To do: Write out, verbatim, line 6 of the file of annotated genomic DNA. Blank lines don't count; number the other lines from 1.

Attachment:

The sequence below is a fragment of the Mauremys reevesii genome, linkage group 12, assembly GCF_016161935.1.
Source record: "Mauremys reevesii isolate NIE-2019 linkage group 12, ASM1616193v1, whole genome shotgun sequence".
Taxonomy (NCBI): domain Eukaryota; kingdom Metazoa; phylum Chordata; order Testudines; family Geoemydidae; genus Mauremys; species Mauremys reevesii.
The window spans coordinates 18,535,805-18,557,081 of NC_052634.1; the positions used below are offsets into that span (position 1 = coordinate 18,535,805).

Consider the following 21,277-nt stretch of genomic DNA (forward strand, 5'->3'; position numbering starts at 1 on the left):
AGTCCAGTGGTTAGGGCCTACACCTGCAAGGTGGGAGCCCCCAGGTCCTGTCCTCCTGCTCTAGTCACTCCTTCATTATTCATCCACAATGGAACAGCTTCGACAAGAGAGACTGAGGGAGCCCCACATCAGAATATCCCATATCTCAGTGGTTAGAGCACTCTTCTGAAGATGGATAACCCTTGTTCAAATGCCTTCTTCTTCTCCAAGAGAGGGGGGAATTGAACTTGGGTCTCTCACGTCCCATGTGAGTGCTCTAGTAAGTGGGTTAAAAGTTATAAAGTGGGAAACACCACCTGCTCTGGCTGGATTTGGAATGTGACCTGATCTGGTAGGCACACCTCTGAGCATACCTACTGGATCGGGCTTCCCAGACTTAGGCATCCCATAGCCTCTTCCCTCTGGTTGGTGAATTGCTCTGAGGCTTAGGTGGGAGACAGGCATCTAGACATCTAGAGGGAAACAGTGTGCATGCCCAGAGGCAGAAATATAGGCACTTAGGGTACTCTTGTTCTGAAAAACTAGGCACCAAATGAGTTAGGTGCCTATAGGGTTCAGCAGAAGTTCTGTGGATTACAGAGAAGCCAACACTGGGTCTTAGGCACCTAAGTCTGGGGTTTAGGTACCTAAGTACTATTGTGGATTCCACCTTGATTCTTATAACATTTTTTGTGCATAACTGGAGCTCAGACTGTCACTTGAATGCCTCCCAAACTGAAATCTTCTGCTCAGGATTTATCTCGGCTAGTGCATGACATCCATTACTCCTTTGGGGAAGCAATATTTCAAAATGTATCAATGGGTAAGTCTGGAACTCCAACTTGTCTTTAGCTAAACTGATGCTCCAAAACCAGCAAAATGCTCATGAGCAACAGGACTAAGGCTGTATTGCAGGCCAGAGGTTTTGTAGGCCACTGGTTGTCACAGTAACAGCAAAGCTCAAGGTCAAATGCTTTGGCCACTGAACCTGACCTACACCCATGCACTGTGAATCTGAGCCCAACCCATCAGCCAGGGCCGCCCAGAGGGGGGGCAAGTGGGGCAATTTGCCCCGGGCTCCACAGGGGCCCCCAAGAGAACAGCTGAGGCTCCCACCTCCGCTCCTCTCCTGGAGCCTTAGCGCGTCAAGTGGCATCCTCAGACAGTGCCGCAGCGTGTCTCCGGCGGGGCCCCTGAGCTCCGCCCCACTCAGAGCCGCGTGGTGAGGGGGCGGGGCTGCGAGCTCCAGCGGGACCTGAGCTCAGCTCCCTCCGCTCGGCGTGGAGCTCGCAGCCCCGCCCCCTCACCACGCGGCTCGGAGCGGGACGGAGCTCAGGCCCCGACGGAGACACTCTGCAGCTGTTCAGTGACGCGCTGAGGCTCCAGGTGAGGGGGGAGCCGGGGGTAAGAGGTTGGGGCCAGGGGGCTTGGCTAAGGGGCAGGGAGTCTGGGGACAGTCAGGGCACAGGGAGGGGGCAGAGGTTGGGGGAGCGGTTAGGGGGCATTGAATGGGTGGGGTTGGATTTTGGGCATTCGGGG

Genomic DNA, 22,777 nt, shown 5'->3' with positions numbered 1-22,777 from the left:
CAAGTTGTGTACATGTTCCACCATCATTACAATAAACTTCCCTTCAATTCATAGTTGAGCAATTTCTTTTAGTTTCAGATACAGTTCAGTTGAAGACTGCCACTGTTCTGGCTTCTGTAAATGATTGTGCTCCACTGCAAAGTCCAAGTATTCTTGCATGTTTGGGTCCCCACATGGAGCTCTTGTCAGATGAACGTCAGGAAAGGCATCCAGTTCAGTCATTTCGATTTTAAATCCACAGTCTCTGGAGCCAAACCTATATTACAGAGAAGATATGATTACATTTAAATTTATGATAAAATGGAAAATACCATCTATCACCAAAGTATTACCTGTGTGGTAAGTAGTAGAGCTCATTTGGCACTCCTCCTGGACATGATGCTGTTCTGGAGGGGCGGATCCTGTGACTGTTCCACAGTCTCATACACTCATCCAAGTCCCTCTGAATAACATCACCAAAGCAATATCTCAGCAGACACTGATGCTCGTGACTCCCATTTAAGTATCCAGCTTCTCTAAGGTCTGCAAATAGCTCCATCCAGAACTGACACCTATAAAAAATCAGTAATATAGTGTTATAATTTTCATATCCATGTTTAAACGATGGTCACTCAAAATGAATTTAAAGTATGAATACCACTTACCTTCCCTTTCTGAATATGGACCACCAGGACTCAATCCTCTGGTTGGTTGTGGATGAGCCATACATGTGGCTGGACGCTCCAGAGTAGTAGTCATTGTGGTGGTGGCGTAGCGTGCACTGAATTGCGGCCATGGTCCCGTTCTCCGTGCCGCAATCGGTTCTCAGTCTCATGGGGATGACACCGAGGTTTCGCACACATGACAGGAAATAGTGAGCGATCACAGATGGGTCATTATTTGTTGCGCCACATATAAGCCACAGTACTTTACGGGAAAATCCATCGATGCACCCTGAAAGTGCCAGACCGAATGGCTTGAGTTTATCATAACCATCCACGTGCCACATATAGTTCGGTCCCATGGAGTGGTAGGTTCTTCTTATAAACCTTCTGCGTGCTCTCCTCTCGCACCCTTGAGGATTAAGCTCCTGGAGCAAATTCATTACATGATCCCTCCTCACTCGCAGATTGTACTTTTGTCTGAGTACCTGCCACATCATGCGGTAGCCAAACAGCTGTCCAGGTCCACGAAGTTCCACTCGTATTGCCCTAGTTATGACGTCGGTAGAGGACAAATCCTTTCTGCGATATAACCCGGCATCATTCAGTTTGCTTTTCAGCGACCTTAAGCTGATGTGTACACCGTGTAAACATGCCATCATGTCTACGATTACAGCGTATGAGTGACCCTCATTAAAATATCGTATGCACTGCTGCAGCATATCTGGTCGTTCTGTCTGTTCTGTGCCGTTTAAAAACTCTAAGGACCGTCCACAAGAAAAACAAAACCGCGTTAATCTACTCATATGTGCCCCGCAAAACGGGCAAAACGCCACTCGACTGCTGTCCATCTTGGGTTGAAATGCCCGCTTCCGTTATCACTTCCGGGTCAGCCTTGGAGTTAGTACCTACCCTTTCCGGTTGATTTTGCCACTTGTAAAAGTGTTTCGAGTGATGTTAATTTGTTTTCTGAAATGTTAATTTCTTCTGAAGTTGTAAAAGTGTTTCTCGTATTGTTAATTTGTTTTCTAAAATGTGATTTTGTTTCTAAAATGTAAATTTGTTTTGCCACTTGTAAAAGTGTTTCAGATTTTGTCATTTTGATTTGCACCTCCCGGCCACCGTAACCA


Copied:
AGTCCAGTGGTTAGGGCCTACACCTGCAAGGTGGGAGCCCCCAGGTCCTGTCCTCCTGCTCTAGTCACTCCTTCATTATTCATCCACAATGGAACAGCTTCGACAAGAGAGACTGAGGGAGCCCCACATCAGAATATCCCATATCTCAGTGGTTAGAGCACTCTTCTGAAGATGGATAACCCTTGTTCAAATGCCTTCTTCTTCTCCAAGAGAGGGGGGAATTGAACTTGGGTCTCTCACGTCCCATGTGAGTGCTCTAGTAAGTGGGTTAAAAGTTATAAAGTGGGAAACACCACCTGCTCTGGCTGGATTTGGAATGTGACCTGATCTGGTAGGCACACCTCTGAGCATACCTACTGGATCGGGCTTCCCAGACTTAGGCATCCCATAGCCTCTTCCCTCTGGTTGGTGAATTGCTCTGAGGCTTAGGTGGGAGACAGGCATCTAGACATCTAGAGGGAAACAGTGTGCATGCCCAGAGGCAGAAATATAGGCACTTAGGGTACTCTTGTTCTGAAAAACTAGGCACCAAATGAGTTAGGTGCCTATAGGGTTCAGCAGAAGTTCTGTGGATTACAGAGAAGCCAACACTGGGTCTTAGGCACCTAAGTCTGGGGTTTAGGTACCTAAGTACTATTGTGGATTCCACCTTGATTCTTATAACATTTTTTGTGCATAACTGGAGCTCAGACTGTCACTTGAATGCCTCCCAAACTGAAATCTTCTGCTCAGGATTTATCTCGGCTAGTGCATGACATCCATTACTCCTTTGGGGAAGCAATATTTCAAAATGTATCAATGGGTAAGTCTGGAACTCCAACTTGTCTTTAGCTAAACTGATGCTCCAAAACCAGCAAAATGCTCATGAGCAACAGGACTAAGGCTGTATTGCAGGCCAGAGGTTTTGTAGGCCACTGGTTGTCACAGTAACAGCAAAGCTCAAGGTCAAATGCTTTGGCCACTGAACCTGACCTACACCCATGCACTGTGAATCTGAGCCCAACCCATCAGCCAGGGCCGCCCAGAGGGGGGGCAAGTGGGGCAATTTGCCCCGGGCTCCACAGGGGCCCCCAAGAGAACAGCTGAGGCTCCCACCTCCGCTCCTCTCCTGGAGCCTTAGCGCGTCAAGTGGCATCCTCAGACAGTGCCGCAGCGTGTCTCCGGCGGGGCCCCTGAGCTCCGCCCCACTCAGAGCCGCGTGGTGAGGGGGCGGGGCTGCGAGCTCCAGCGGGACCTGAGCTCAGCTCCCTCCGCTCGGCGTGGAGCTCGCAGCCCCGCCCCCTCACCACGCGGCTCGGAGCGGGACGGAGCTCAGGCCCCGACGGAGACACTCTGCAGCTGTTCAGTGACGCGCTGAGGCTCCAGGTGAGGGGGGAGCCGGGGGTAAGAGGTTGGGGCCAGGGGGCTTGGCTAAGGGGCAGGGAGTCTGGGGACAGTCAGGGCACAGGGAGGGGGCAGAGGTTGGGGGAGCGGTTAGGGGGCATTGAATGGGTGGGGTTGGATTTTGGGCATTCGGGG